'We have to love the creation' - Archbishop's sermon in El Maizal, El Salvador


The Archbishop of Canterbury on the outdoor altar during the Eucharist service to launch and bless the Anglican Communion Forest at Iglesia Divine Providencia in El Maizal, El Salvador. Neil Turner

Read the Archbishop of Canterbury's sermon preached at La Divina Providencia, El Maizal, El Salvador at the blessing of the Anglican Communion Forest on World Environment Day.

Readings: Psalm 104:5-15; Revelation 22:1-5; John 1:1-13

Holy Spirit of God, come and bless us as we think about your creation, your word and your call. 

What an amazing place! Thank you for us being together today. It is such a beautiful place. This place and the readings bring three pictures to mind for me. 

The first one comes from the words of the Gospel – in the beginning. Because it takes us back to the same words at the beginning of the Bible, “In the beginning, God created…”. It talks about creation and about the garden, which was the earth. The picture we get is that God created the earth as a blessing. It was a place of justice, of equality, of walking closely with God, where work was a gift, not a curse. It was a place where all was good, but, in the story of Genesis, that was spoiled by the actions of human beings. That is the first picture. 

The second picture comes from that reading, that God came into the world in Jesus. When human beings wreck the world with injustice and cruelty, when we exclude people, when we torture people and when we as human beings - particularly the big industrial corporations around the world, in the 19th and 20th centuries - when we declare war on the creation, and we wreck it, the creation will win, but look at the harm we are doing. 

Who comes into the creation? It is God himself, Jesus, who lives among us, among the poorest. Every time he went out of his house as a teenager or a young man, he might have been stopped by Roman soldiers who would make him carry their packs. He grew up in a place of war; he was a refugee. All of this shows that God is part of the suffering of humanity. 

The second picture, then, is of Jesus living in the middle of the mess of war and cruelty, and being tortured and crucified and killed. This is the Jesus who knows you and me, and who loves us. We can hear his voice through the Bible, in looking at the beauty of creation and in listening to those who suffer. 

The third picture is of the future, from the book of Revelation. The Bible tells us in Colossians chapter one that Jesus did not just make things right between us and God, He made the potential for the whole creation to be healed. All creation is reconciled with God. That gives us that third picture in Revelation - at the end of all things we get back to rivers and trees. We get back to the healing of the nations, the dream of every human being, that they can be secure and safe, that they can have health, and know the presence of God, that there is a full and eternal life, there is no more war, there is no more injustice, for God is visibly among us.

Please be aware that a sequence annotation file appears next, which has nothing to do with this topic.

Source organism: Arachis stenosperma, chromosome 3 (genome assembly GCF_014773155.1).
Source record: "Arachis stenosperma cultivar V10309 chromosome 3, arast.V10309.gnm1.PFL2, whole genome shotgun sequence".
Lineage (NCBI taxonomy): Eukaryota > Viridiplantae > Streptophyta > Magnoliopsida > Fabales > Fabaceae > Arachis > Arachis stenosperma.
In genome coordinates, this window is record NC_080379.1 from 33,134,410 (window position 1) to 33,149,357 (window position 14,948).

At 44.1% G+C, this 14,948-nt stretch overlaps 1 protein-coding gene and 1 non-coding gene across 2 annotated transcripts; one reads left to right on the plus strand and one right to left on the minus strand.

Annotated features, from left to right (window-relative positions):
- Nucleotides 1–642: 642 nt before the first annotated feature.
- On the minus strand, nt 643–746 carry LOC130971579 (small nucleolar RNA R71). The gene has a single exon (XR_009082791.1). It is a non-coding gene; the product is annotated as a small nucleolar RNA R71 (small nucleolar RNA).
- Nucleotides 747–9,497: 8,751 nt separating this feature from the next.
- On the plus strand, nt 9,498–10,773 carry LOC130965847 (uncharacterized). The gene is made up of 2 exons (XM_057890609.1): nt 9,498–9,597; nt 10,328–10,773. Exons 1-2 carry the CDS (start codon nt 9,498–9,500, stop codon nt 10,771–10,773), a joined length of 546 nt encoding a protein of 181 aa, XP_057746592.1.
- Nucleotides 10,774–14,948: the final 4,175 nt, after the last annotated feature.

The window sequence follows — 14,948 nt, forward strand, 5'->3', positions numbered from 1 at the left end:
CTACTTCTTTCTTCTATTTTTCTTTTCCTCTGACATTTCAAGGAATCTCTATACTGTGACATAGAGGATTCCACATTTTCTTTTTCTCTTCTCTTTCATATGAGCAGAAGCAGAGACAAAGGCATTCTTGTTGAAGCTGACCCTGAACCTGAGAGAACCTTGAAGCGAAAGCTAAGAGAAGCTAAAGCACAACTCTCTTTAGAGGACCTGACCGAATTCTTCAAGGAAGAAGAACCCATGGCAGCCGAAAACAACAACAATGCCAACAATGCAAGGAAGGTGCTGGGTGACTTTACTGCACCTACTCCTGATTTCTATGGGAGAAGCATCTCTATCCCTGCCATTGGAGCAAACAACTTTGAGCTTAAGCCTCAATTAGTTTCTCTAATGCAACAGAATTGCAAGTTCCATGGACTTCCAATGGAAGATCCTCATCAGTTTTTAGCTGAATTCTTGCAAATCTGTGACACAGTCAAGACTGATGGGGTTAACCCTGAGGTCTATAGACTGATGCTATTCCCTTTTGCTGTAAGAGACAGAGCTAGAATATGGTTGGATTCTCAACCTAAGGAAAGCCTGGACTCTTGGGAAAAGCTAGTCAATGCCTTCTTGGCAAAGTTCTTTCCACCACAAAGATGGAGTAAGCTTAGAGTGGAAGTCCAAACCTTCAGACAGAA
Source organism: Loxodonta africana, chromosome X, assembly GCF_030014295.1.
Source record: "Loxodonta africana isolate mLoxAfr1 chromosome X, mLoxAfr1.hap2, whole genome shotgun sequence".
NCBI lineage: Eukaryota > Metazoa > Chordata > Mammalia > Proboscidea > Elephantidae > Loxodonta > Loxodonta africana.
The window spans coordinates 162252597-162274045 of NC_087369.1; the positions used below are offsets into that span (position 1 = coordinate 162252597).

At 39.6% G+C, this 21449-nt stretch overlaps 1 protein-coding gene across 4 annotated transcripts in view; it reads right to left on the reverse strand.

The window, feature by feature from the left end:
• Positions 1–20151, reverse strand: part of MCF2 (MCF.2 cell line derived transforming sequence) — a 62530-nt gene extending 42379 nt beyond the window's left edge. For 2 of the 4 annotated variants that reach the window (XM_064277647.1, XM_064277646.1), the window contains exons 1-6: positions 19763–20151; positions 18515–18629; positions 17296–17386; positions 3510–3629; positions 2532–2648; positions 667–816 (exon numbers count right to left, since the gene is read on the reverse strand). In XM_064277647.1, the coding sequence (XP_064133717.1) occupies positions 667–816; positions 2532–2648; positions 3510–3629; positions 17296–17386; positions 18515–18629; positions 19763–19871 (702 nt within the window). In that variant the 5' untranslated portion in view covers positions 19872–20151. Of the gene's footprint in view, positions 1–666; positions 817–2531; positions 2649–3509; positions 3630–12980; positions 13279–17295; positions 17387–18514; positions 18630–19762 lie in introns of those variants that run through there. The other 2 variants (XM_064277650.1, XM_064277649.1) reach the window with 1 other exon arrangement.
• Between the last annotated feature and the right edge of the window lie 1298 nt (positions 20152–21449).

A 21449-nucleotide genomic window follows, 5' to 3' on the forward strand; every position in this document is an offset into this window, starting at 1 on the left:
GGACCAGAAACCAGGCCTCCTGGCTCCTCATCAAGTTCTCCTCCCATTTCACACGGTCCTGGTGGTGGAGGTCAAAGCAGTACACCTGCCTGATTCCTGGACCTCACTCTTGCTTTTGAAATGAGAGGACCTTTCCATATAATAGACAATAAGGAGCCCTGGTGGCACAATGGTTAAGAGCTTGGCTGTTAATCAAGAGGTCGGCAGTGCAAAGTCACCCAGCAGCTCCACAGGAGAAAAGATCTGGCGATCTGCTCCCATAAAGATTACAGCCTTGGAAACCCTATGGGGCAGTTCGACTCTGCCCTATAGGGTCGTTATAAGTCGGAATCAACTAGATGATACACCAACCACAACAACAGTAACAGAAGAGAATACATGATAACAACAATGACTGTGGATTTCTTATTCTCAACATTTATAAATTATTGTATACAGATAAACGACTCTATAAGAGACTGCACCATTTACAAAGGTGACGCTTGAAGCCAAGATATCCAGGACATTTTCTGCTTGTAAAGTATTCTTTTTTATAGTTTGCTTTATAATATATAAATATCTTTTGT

Three pictures, but they ask us two questions. First, what are we going to do? The church is called to be light and salt in the world. We must be just with one another. We must put aside our arguments and our divisions. We have to love each other as God loves us. And we have to love the creation as the blessing that it is intended to be. Here then we have the reason for the Anglican Communion forest. We cannot do everything here, or in England, or anywhere else alone in the world. But we must do what we can. And what we can do is plant trees. We can care for the creation. That is within our power. And we can live as reconciled reconcilers. So that is the first challenge, will the church begin to look more like Jesus? We cannot reject anyone because they are not like us, whatever the reason, because that is not looking like Jesus. 

The second question is, how do we change the world? Can companies and businesses become part of the solution and not just the problem? Can they refuse to be linked to those who act unjustly and cruelly? Are they willing to have less profit in order that the world may find healing? Will they employ young people and teach and train them? Will they reject the ideas that the rich and powerful are their only friends? Those actions by business would change much of the world. 

And then, lastly, we campaign. All the world must campaign and we must campaign with all those who share our care for the world. That is where Jesus says, those who are not against us are with us. Bishop Julio Murray leads for the whole Anglican Communion on creation care. I’m going to embarrass him. He is known internationally with those who campaign for the environment. He is known by governments. He represents all of us. Pray for him because your prayers will mean that the Holy Spirit gives him favour with the powerful. He represents you. 

So, what can we do? We do what we can, and we raise our voices for a just treatment of people and of the creation. We persuade the powerful that it is in their interest to do good. Some will never do that. We have to be real. But where we speak loudly, people will listen. 

In England, part of the Church of England has organised votes at company meetings, and the result has been that many companies have changed their policies. At first just with their heads, and now with their hearts. We can make a difference. So let us pray for this world, let us bless those who do good, let us be a blessing to our creation, and let us be good and loving to each other in justice, so that the world may see that justice comes from God. Because this country, through the sacrifices of many Christians, is a country that speaks of the need for justice. Let us raise our voices ever more loudly. Amen. 

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